Nobody said it will be easy, in fact, facing the world and enacting good on the daily can be a difficult, albeit noble task. Take it one day at a time. Celebrate little victories. Try and be slightly better today than you were yesterday.
Before you know it, you’ll be positively impacting the world around you in ways you don’t fully see. Reflect. Go for a run. Read. Write. Achieve and chase something- the only person stopping you is yourself. Recognize you are a powerful and integral node in the 7.8 billion person network that is humanity.
The world throws things at us. It can knock us off of our feet. However, humanity is resilient. You are resilient. We face the suffering of the world everyday and we are stronger for it- and if we try, we are able to reduce that suffering.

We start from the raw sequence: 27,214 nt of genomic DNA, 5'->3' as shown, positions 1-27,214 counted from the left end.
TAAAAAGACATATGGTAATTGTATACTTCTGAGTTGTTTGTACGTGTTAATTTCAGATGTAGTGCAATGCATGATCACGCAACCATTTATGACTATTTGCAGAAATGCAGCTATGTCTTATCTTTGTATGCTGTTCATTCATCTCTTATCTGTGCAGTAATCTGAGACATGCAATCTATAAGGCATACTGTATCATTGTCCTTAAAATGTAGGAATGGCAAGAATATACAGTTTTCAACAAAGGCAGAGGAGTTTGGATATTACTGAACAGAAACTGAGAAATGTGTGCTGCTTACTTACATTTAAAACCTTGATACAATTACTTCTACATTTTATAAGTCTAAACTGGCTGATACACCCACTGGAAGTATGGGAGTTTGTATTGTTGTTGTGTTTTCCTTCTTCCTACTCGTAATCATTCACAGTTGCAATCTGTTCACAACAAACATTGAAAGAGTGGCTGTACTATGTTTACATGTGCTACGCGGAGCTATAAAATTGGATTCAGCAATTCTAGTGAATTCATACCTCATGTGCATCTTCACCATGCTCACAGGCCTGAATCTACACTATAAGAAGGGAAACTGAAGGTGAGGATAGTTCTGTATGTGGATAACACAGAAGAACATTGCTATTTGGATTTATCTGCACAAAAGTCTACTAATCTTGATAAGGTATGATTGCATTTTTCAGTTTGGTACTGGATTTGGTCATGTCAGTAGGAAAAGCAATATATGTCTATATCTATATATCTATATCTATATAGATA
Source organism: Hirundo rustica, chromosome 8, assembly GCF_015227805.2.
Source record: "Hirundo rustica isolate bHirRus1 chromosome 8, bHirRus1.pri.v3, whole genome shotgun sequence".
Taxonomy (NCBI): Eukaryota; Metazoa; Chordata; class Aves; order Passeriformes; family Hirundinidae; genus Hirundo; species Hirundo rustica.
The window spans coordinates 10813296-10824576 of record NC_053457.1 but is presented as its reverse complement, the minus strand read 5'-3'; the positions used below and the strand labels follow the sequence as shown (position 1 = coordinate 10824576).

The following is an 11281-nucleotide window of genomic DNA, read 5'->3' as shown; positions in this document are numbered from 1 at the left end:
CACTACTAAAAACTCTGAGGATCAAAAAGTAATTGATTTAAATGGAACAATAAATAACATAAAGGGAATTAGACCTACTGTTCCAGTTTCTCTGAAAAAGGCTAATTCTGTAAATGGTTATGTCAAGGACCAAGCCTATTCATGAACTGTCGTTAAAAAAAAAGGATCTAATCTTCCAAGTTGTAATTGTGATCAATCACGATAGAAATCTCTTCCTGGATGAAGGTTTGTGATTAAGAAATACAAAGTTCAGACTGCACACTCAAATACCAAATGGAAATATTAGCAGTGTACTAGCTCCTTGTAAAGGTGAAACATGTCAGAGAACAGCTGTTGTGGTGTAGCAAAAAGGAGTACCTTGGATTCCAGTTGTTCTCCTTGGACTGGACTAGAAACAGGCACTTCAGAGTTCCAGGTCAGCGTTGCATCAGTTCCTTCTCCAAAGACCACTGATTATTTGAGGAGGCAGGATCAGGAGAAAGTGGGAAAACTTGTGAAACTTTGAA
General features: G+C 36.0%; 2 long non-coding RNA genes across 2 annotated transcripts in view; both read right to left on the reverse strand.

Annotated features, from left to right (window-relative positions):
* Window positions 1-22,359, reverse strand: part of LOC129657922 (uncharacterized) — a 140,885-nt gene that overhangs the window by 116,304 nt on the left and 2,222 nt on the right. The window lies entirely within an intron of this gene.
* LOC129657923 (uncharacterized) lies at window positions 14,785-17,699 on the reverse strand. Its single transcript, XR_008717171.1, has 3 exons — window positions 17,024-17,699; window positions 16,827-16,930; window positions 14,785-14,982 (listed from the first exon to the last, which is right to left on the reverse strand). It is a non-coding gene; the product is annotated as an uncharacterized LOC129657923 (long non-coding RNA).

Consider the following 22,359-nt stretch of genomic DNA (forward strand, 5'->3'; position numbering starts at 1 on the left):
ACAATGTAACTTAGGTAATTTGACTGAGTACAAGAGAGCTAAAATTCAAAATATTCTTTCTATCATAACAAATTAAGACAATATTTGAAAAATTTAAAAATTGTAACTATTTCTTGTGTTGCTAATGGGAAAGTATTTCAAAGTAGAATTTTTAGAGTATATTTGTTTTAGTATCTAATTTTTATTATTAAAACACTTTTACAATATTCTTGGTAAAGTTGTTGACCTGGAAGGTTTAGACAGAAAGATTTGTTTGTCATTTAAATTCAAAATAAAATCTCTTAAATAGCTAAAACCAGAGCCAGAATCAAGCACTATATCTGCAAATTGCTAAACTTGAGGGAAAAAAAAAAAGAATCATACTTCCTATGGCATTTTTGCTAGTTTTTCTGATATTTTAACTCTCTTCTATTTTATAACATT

Not just for ourselves, but the others around us. That is your power. That is your love. Fix up your own life- you’ll be changing the lives of others.
Time changes, no two days are the same. Your time will come, you just have to recognize your potential and follow through. It can be scary, but you have the opportunity. Face the dragon. Be resilient. That is what being human is all about. It is what you were born to do.
Conclusion on I Am Powerful Affirmations
When you feel like there is nothing you can do about your current situation, even you know that is not true. However, true change requires real effort. Let’s acknowledge the fact that most of us are average humans but let’s also start believing that an average human has the capability to do extraordinary things. And this is not some generic motivation write-up, I am talking from first hand experience. So rise and reach your true potential. YOU CAN DO THIS!